Immigration Minister Ramona Jennex hopes to have a new strategy for attracting people to the province ready by spring to help combat a declining and ag­ing population.

Ms. Jennex said Tuesday that the province’s immigration ad­visory panel, which includes business, labour and community leaders, many of whom are im­migrants, is working on recom­mendations.

She said she told the council that she wants to see ideas that are practical because she would like to implement the strategy as soon as possible. Ms. Jennex said the province’s goal is doubling the number of immigrants com­ing to the province. There were 2,600 who landed in Nova Scotia in 2008, although it’s unknown how many stayed here. The 2006 census found 63 per cent of im­migrants who landed here stayed. The province hopes to in­crease that figure to 80 per cent. Ms. Jennex, who spoke during a Halifax Chamber of Commerce luncheon, also told the crowd that the province’s nominee pro­gram is “alive and well, and open for business.”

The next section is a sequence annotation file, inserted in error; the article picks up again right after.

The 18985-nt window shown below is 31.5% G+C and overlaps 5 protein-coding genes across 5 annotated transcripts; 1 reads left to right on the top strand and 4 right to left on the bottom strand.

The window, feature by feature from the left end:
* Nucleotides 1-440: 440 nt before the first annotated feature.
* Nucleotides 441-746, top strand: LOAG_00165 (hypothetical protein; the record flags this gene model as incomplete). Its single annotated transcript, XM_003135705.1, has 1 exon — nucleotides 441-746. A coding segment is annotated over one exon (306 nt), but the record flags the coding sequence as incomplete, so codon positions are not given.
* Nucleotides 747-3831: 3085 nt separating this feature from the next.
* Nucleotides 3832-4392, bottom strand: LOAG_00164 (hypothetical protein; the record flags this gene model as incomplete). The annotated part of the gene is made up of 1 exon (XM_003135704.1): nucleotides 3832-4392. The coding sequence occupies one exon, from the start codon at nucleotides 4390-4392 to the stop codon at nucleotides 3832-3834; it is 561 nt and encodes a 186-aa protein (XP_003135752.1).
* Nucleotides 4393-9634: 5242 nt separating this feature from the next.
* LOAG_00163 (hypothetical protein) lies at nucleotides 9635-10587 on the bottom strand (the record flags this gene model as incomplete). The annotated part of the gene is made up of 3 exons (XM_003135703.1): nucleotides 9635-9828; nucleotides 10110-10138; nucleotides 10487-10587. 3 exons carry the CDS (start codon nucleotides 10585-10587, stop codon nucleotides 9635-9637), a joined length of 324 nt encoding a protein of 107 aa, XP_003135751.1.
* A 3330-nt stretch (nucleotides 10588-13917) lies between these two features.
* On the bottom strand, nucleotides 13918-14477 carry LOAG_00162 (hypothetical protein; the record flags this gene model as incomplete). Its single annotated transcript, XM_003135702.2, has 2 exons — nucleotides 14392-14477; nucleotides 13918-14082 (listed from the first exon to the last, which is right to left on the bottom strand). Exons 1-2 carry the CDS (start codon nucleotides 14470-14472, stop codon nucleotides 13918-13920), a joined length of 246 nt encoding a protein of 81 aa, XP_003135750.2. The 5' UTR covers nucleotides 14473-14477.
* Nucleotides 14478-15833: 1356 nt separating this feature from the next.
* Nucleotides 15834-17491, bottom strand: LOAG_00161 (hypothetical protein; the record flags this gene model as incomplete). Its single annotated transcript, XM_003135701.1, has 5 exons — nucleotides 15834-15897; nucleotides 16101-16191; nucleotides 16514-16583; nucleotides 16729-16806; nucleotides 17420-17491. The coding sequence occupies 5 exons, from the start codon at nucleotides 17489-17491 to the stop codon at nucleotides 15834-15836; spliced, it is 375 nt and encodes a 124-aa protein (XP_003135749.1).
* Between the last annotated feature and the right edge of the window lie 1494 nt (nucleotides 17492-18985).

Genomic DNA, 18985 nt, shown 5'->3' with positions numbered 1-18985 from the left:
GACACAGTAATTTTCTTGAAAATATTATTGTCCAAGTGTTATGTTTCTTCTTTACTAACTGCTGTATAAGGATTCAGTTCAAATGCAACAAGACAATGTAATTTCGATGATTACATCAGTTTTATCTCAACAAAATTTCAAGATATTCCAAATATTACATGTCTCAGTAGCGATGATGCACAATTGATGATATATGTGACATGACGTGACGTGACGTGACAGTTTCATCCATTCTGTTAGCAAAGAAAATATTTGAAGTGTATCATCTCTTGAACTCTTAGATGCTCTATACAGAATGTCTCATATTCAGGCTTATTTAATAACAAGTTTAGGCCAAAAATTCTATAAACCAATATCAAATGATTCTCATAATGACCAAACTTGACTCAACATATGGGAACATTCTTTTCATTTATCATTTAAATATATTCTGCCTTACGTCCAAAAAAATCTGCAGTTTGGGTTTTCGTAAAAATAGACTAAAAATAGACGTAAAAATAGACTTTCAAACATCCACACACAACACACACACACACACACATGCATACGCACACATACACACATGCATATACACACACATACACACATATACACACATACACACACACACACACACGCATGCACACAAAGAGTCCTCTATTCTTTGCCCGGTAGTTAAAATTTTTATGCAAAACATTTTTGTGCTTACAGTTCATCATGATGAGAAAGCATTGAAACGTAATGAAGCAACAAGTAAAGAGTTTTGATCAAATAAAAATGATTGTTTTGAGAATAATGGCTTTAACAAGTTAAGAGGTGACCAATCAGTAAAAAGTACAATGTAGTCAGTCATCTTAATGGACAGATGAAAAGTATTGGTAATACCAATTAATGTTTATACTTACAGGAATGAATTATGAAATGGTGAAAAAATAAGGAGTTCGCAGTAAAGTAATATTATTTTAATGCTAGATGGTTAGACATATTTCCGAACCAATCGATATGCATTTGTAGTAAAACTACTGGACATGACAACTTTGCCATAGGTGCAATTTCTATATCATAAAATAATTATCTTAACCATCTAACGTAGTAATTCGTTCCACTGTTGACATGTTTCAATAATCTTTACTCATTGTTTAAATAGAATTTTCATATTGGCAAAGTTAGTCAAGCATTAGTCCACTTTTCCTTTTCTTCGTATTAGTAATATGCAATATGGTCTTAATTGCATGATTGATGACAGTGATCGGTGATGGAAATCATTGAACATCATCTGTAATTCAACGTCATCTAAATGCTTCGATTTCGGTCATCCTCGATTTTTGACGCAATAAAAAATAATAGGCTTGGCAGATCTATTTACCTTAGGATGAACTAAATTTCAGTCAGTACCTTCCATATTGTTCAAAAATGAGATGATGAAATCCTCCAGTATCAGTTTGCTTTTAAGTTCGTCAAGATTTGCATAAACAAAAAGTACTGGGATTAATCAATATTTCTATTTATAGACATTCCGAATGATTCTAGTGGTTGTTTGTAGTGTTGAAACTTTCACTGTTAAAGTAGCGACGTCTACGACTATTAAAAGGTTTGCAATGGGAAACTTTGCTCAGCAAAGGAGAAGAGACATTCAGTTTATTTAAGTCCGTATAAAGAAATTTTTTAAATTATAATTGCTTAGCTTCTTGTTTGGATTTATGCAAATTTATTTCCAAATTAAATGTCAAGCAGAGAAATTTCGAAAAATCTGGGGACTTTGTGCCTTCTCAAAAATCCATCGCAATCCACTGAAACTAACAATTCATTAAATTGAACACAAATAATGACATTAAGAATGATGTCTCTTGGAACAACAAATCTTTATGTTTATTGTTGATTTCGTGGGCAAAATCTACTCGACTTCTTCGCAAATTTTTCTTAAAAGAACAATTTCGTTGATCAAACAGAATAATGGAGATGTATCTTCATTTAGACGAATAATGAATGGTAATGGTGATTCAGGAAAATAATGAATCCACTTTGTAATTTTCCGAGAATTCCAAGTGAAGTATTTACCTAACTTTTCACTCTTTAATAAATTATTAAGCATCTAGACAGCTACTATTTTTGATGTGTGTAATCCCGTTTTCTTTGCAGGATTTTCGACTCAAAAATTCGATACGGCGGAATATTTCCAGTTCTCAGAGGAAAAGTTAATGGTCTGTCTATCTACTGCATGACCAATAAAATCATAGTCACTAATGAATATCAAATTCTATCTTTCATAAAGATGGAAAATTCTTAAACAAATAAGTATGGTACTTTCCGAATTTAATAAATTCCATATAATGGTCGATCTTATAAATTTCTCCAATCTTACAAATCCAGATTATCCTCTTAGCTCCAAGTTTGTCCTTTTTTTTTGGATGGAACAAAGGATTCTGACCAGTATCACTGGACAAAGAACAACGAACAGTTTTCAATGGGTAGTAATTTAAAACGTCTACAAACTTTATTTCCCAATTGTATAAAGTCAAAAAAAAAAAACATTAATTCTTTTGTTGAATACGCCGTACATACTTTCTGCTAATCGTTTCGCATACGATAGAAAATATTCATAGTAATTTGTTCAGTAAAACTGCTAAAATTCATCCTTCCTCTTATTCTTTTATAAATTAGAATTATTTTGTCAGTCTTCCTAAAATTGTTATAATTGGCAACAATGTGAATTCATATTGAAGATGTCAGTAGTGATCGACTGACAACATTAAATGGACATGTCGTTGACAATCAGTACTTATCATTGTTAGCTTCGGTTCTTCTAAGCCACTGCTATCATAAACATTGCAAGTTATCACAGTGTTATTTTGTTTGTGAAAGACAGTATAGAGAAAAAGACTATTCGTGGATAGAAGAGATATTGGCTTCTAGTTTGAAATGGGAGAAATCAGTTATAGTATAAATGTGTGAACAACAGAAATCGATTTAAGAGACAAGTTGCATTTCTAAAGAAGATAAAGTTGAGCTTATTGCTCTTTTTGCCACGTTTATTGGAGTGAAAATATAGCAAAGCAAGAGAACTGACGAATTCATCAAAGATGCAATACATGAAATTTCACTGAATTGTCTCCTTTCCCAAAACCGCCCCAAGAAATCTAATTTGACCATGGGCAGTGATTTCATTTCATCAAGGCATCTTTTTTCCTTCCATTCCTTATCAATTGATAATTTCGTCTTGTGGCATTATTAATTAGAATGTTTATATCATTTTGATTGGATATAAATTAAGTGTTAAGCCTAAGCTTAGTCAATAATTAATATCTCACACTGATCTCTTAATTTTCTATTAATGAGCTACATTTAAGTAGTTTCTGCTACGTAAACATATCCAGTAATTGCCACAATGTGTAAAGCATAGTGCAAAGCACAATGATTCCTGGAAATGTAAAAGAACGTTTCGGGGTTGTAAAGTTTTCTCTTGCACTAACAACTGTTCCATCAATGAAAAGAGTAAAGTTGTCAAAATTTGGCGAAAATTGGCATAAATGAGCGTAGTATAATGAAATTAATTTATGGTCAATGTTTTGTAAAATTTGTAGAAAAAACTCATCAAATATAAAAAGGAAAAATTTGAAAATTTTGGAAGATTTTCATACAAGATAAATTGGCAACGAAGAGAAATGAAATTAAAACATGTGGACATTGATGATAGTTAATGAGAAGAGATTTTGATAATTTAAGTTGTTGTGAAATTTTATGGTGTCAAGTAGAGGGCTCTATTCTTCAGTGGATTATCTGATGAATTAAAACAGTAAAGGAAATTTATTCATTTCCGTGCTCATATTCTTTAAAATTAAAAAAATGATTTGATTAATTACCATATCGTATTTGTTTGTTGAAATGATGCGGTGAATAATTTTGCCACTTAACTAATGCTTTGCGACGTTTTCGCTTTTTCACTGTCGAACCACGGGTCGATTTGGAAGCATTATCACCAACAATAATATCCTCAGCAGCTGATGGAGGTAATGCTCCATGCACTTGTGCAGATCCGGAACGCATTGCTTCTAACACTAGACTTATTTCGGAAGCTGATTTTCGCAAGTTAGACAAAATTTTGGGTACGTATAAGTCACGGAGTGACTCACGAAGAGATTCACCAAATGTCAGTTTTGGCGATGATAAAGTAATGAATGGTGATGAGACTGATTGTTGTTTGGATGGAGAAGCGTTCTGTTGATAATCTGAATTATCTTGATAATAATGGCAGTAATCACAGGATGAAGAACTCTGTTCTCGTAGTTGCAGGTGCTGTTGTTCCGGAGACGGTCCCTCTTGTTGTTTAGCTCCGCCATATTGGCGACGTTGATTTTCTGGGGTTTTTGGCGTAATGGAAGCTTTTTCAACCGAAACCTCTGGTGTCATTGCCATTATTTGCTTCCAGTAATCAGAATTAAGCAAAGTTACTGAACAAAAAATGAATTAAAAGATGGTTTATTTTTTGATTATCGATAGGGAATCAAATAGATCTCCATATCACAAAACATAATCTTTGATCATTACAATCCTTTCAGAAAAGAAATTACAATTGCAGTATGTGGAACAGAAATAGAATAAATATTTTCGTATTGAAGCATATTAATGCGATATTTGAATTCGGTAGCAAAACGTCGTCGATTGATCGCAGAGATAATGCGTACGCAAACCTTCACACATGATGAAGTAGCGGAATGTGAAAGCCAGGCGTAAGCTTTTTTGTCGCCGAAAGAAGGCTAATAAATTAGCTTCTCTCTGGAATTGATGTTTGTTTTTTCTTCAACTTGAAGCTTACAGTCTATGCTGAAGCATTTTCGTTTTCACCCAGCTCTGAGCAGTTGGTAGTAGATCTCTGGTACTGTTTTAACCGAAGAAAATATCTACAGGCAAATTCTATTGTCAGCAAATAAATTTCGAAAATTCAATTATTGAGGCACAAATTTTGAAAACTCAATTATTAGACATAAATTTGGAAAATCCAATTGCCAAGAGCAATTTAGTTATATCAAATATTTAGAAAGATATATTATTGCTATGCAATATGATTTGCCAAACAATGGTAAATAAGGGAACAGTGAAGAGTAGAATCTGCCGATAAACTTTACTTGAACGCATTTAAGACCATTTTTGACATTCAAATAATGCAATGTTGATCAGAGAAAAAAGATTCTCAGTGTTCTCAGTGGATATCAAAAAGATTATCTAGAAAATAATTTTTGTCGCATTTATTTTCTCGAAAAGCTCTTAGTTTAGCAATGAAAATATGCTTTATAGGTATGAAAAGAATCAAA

“There is a mistaken belief by too many people that we closed the nominee program. In fact, we only closed one of the streams.”

She was referring to the pro­gram’s economic category, in which most applicants paid $130,500 in fees for an internship at a Nova Scotia business. The province stopped taking applica­tions for the program in 2006.

Ms. Jennex said there are still five other categories under which immigrants can be fast­tracked into the country. The cat­egories are: skilled workers, workers whose family owns a business here, international graduates, people identified by a community here and non-de­pendant children of other nominees.